“But it is our culture.”
“Yeah. A very expensive one at that.”
“And we are not complaining, Tommy.”
“I understand. And neither are we, NG. You bury your dead with so much fanfare after a long period and we bury ours with solemnity as soon as the person is confirmed dead. It does not mean that either of us love their dead less.”
As they were going on with this discussion, they heard a whimper and as
one they looked at Salma who had been crying all along.
“We are sorry, Sally. How insensitive of us.”
Ada went and held her by the shoulder like someone trying to rock a child
They all gathered around her quietly, sadly. That was how they slept that day, quietly, sadly.
Those four people were more like sisters than roommates till they left the school.
“Mum, this is a very interesting story if you remove the dying bit. I love to sleep.
how the girls relate with one another. It is really interesting.” Omar was beside himself.
“Why won’t it be interesting,” Teemah said, “since it is all about girls?” “Mum, I hope you are listening to your daughter. Someone is going to lose her teeth in this house.”
“And someone would not get their smartphone in this house.” Teemah ensured that she came to sit beside me as she said this.
“What do you mean by that, Teemah?”
“Nothing. When Daddy comes back, I would make sure I rush to him and tell him first about the admission, the phone he promised to buy for you and what you intend to do with it.”
“And what,” Omar said, gritting his teeth in a maniacal sort of way, “did I say I intend to do with it?”
“Pursue girls in the campus,” Teemah said simply.
Omar looked beseechingly at me in a comical sort of way that made me to believe if I did not do something quickly he would either insult his sister or leave the house. The mood was still cheerful and I did not want anything to spoil it.
So I said, “Like all other advancements in technology, there are advantages in owning a Smartphone and there are also disadvantages. It all depends on how you use it. Salma had a boyfriend named Salim who had a sour experience with Smartphone.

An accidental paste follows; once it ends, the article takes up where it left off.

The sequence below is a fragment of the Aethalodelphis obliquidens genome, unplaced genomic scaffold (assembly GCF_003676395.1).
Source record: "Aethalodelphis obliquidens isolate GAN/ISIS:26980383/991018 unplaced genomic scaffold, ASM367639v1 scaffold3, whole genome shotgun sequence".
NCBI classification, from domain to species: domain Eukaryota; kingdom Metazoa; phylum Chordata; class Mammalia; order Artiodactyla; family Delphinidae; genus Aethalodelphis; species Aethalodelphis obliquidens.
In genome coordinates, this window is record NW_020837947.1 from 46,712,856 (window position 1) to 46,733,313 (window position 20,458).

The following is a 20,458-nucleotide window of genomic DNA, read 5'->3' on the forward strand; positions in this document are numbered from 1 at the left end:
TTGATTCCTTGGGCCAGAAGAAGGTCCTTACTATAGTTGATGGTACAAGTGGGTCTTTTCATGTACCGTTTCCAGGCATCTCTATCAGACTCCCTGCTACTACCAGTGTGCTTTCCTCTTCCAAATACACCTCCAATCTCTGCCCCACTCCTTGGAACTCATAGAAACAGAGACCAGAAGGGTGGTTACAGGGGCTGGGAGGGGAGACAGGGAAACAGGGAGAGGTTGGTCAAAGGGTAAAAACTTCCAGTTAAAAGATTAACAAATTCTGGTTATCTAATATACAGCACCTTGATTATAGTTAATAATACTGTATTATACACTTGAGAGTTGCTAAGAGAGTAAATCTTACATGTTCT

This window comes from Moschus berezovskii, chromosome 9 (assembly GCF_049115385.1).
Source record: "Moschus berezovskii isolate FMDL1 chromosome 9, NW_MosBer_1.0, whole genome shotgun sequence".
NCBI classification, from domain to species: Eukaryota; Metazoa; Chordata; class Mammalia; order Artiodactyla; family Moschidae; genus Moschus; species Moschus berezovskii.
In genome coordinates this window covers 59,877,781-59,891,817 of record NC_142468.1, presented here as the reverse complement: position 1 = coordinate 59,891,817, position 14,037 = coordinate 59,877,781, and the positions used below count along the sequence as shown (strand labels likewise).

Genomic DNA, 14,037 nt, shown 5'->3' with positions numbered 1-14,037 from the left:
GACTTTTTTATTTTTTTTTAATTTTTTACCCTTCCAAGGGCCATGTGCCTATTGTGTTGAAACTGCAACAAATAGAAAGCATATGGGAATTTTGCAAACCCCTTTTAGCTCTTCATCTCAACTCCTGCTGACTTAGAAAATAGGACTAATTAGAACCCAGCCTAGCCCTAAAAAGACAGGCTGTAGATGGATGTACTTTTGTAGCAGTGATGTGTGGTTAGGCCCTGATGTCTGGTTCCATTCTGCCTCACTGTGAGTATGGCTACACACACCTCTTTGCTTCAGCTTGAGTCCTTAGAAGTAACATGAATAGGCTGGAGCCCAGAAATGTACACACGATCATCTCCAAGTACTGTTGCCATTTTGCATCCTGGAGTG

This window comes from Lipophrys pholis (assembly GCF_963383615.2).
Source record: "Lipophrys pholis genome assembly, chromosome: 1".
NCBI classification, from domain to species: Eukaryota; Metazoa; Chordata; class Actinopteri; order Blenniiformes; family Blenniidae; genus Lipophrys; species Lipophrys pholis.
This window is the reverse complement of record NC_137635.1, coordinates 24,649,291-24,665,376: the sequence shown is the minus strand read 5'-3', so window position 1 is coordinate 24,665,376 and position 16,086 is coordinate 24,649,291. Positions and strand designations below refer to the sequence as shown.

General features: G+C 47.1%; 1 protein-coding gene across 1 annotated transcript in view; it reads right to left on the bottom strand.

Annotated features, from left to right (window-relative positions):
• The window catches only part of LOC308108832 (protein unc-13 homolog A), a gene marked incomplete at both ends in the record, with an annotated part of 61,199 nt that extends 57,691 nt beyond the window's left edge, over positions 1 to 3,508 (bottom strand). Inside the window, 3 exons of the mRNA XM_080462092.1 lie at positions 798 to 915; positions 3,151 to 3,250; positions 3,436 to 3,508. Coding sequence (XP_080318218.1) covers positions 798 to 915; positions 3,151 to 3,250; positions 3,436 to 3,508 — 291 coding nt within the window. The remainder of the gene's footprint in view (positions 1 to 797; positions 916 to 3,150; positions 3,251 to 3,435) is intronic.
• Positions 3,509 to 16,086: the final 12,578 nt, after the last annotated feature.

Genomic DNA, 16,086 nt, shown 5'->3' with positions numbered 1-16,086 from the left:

After she lost her father, Salma decided to change her ways. She became decent and very serious. When Salim talked to her, he told her straight up that he wanted to marry her. And the courtship began. When I saw the level of her seriousness and commitment, that was when I allowed her into my life and I was always admonishing her on how to conduct herself.
One day I observed that she was no longer chatting as frequently as she was used to doing on her flashy phone and I asked why. She told me that Salim, her fiancé had a very nasty experience on account chatting and that experience settled her once and for all to become a changed person.
how the girls relate with one another. It is really interesting.” Omar was beside himself.
“Why won’t it be interesting,” Teemah said, “since it is all about girls?” “Mum, I hope you are listening to your daughter. Someone is going to lose her teeth in this house.” “”
“And someone would not get their smart phone in this house.” Teemah ensured that she came to sit beside me as she said this.
“What do you mean by that, Teemah?”
“Nothing. When Daddy comes back, I would make sure I rush to him and tell him first about the admission, the phone he promised to buy for y you you intend to do with it.’ and what
“And what,” Omar said, gritting his teeth in a maniacal sort of way, “did I say I intend to do with it?”
“Pursue girls in the campus,” Teemah said simply.
Omar looked beseechingly at me in a comical sort of way that made me to believe if I did not do something quickly he would either insult his sister or leave the house. The mood was still cheerful and I did not want anything to spoil it. So I said, “Like all other advancements in technology, there are advantages in owning a